Module 3: DNA Databases and Sequence Queries
Databases of Sequence Sets
|Specialized databases catering to different types of DNA data sets have been established. Most of these originally pertained to the
human genome data from HGP, but have recently included sequences from other organisms.
- Expressed Sequence Tags (dbEST): Expressed Sequence Tags (ESTs) are DNA
sequences derived from cDNA clones
(Adams MD et al,
1991). A database of ESTs can be utilized in the discovery of new human genes, and identification of coding regions in genomic
sequences. A newly identified open reading frame can be searched against this database to look for potential candidate cDNAs or
- Sequence Tagged Sites (dbSTS): Sequenced Tagged Sites (STSs) are short
(about 200-500 bp) sequences that are operationally unique in a genome (i.e., can be specifically detected by PCR in the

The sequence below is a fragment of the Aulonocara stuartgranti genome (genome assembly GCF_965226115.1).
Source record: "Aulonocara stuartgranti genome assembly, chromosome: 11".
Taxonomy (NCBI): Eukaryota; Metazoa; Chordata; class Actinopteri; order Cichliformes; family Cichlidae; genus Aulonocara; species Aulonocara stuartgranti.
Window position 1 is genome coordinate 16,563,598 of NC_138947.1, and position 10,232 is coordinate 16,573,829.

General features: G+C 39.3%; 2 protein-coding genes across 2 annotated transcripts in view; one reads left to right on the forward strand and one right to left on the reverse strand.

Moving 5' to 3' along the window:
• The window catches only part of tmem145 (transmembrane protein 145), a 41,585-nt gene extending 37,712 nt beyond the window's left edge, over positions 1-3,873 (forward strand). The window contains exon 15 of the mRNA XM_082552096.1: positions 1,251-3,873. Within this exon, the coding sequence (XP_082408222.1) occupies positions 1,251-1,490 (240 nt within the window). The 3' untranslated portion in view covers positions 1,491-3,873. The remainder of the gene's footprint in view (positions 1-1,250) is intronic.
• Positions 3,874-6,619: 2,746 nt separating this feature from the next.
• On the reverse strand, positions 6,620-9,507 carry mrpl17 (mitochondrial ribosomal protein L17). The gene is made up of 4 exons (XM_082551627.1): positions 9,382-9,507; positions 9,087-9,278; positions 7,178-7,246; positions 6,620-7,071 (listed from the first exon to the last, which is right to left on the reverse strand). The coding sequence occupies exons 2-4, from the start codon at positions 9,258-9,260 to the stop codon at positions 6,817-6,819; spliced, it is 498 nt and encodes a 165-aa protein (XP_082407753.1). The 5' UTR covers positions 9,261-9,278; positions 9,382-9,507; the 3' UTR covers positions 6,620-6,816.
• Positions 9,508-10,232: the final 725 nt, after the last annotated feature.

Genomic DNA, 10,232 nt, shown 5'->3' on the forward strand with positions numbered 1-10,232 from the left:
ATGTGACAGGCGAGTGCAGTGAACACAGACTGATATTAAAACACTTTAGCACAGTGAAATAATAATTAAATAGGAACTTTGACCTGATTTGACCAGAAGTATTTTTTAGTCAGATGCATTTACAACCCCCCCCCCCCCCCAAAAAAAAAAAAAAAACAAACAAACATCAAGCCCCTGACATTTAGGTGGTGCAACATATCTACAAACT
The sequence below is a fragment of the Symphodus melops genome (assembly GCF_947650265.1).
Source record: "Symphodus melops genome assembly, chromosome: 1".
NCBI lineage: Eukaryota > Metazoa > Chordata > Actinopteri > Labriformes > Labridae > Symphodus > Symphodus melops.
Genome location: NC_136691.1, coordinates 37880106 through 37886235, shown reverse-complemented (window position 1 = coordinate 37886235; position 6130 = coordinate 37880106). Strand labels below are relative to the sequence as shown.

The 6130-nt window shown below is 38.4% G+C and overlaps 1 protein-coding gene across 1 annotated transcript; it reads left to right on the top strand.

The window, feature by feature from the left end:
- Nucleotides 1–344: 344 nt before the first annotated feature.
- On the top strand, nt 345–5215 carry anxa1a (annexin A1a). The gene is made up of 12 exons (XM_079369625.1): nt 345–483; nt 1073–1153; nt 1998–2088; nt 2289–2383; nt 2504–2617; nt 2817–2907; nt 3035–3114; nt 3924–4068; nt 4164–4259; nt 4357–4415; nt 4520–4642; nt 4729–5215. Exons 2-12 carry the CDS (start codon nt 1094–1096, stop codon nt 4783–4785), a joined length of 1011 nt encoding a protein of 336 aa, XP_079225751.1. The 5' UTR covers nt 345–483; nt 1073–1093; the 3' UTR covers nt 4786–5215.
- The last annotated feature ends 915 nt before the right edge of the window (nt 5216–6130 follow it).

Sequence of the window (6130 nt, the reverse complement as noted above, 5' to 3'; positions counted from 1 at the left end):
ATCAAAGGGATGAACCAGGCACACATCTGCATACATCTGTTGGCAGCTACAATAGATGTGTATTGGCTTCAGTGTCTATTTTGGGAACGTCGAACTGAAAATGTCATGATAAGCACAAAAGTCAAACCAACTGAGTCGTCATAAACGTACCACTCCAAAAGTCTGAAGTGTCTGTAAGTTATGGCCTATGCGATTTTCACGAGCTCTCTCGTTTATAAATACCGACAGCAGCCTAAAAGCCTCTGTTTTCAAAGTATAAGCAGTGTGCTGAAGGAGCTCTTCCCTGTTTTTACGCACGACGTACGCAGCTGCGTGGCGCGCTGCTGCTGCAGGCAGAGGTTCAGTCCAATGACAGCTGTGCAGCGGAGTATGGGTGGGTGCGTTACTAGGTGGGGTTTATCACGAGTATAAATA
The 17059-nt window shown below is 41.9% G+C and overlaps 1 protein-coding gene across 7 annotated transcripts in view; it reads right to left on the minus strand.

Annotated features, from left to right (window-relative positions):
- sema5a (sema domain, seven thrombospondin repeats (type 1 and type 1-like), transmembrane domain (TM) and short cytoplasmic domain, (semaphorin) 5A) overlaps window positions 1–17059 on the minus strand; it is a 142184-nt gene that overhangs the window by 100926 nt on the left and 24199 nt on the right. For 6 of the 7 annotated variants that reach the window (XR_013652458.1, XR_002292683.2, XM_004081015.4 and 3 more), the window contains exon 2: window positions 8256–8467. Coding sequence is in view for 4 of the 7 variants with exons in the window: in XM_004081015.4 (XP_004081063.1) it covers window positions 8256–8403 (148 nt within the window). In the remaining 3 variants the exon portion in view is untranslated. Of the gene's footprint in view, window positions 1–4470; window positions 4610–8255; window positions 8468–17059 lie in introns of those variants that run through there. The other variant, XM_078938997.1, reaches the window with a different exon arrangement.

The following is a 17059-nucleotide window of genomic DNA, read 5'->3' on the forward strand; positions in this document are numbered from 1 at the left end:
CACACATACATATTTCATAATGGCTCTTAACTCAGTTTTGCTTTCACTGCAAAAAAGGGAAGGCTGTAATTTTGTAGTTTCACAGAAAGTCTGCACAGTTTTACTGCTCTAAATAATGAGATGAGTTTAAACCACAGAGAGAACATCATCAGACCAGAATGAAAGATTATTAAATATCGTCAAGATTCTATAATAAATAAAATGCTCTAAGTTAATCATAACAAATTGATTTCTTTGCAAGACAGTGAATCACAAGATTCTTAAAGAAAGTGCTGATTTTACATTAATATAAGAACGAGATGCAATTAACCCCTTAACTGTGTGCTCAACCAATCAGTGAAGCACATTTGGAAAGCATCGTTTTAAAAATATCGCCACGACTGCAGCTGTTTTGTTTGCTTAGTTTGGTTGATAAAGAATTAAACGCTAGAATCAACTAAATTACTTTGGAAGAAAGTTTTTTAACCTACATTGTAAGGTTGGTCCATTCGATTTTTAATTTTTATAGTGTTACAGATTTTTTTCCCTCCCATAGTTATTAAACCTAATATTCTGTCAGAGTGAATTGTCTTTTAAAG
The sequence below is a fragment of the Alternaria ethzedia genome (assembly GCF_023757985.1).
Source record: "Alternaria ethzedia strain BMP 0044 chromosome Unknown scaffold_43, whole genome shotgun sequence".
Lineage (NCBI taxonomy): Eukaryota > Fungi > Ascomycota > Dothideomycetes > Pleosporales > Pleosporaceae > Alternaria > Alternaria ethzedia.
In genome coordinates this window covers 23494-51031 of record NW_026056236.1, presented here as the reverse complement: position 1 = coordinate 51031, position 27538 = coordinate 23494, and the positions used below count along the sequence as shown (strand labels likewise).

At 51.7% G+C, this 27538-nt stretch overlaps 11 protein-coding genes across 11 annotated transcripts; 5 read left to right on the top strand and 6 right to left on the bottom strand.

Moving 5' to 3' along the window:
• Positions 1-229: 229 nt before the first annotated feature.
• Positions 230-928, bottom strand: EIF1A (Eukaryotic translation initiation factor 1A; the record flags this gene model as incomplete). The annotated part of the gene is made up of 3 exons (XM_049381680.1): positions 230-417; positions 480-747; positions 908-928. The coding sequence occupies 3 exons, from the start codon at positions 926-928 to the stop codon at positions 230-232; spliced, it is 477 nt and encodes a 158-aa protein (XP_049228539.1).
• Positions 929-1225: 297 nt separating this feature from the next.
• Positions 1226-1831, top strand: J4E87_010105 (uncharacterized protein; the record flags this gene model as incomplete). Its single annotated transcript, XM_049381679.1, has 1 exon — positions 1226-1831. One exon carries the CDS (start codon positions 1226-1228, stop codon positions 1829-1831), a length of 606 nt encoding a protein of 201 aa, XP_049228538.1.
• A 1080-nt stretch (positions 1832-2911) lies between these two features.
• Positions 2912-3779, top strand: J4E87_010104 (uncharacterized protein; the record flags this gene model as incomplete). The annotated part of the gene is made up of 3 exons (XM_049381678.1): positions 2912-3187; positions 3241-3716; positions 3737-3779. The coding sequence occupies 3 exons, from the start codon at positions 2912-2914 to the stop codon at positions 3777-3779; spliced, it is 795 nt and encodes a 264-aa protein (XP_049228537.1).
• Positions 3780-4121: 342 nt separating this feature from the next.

presence of all other genomic sequences), and that define a specific position on the physical map
(Olson et al,
1989). A STS database can therefore be used to map a newly determined DNA sequence to a single position within the genome
provided that it is an unique sequence.
- Single Nucleotide Polymorphisms (dbSNP): The most common sequence variations
in populations with heritable phenotypes are Single Nucleotide Polymorphisms (SNPs), which occur approximately once every 100 to 300
bases. Recently, there has been a great deal of interest in the discovery and detection of SNPs associated with "multigenic"
diseases, such as diabetes and environmental factor-related illnesses. The dbSNP database can be analyzed for polymorphisms linked
to a disease within any given racial population.
- Genome Survey Sequences (dbGSS): The Genome Survey Sequences (GSSs) are
similar to ESTs except that they are genomic in origin unlike the cDNA origin for ESTs. They are mostly random "single pass read"
genome survey sequences which have not been mapped in the genome.